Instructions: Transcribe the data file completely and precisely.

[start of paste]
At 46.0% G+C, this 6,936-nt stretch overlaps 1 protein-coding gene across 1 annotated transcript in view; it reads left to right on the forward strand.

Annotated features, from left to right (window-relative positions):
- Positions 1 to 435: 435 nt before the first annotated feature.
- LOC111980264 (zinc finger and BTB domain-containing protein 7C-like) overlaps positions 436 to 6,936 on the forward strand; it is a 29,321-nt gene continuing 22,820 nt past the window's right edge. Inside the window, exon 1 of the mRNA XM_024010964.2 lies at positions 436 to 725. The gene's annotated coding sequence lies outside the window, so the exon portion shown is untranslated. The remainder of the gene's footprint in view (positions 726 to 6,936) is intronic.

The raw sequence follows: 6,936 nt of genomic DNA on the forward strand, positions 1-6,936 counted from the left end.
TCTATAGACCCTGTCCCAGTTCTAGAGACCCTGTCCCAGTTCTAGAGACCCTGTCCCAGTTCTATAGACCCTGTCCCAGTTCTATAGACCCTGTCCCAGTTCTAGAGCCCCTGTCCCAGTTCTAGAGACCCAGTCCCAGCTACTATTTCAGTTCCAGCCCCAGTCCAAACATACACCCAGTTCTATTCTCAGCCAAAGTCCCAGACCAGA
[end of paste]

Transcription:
At 46.0% G+C, this 6,936-nt stretch overlaps 1 protein-coding gene across 1 annotated transcript in view; it reads left to right on the forward strand.

Annotated features, from left to right (window-relative positions):
- Positions 1 to 435: 435 nt before the first annotated feature.
- LOC111980264 (zinc finger and BTB domain-containing protein 7C-like) overlaps positions 436 to 6,936 on the forward strand; it is a 29,321-nt gene continuing 22,820 nt past the window's right edge. Inside the window, exon 1 of the mRNA XM_024010964.2 lies at positions 436 to 725. The gene's annotated coding sequence lies outside the window, so the exon portion shown is untranslated. The remainder of the gene's footprint in view (positions 726 to 6,936) is intronic.

The raw sequence follows: 6,936 nt of genomic DNA on the forward strand, positions 1-6,936 counted from the left end.
TCTATAGACCCTGTCCCAGTTCTAGAGACCCTGTCCCAGTTCTAGAGACCCTGTCCCAGTTCTATAGACCCTGTCCCAGTTCTATAGACCCTGTCCCAGTTCTAGAGCCCCTGTCCCAGTTCTAGAGACCCAGTCCCAGCTACTATTTCAGTTCCAGCCCCAGTCCAAACATACACCCAGTTCTATTCTCAGCCAAAGTCCCAGACCAGA